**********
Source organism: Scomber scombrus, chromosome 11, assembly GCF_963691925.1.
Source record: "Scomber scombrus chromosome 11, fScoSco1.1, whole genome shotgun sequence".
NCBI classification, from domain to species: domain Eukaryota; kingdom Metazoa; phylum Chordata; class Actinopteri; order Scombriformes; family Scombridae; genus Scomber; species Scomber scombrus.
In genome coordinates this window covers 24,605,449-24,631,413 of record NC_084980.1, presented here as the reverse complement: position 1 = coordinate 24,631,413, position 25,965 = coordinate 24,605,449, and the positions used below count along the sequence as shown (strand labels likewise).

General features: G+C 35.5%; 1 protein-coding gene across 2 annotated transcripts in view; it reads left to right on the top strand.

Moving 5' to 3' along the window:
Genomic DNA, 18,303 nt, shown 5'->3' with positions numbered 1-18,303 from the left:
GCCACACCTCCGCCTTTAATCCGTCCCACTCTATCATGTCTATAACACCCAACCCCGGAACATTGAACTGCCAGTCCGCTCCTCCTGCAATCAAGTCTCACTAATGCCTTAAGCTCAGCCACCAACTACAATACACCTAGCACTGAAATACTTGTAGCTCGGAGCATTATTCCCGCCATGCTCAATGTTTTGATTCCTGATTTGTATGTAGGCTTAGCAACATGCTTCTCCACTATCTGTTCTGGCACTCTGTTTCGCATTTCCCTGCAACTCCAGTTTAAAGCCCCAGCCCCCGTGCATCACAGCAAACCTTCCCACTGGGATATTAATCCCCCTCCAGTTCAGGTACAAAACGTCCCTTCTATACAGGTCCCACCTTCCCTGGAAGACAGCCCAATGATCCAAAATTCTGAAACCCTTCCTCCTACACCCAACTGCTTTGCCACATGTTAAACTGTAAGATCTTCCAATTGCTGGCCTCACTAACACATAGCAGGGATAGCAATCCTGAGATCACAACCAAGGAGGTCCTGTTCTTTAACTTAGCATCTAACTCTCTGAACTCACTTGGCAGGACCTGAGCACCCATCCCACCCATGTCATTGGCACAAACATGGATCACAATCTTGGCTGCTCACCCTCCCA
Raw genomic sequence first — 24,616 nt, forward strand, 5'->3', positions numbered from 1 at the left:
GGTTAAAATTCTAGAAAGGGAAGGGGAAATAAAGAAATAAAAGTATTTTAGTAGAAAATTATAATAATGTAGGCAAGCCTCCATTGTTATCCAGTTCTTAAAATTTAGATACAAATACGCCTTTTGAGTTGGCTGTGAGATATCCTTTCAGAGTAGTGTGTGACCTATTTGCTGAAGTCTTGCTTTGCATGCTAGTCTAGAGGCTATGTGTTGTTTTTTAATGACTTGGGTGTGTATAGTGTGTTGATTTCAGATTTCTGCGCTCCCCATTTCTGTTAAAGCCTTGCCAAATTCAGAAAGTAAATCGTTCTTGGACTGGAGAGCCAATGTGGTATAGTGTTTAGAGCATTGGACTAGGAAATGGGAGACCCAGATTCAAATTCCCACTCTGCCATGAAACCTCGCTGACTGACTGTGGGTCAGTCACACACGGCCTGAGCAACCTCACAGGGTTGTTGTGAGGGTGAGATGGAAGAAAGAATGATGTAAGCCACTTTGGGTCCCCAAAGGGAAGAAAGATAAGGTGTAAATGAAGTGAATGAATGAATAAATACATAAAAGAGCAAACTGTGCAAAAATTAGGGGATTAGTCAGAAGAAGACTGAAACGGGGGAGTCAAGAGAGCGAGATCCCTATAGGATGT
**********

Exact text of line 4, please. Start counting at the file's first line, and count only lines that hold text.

In genome coordinates this window covers 24,605,449-24,631,413 of record NC_084980.1, presented here as the reverse complement: position 1 = coordinate 24,631,413, position 25,965 = coordinate 24,605,449, and the positions used below count along the sequence as shown (strand labels likewise).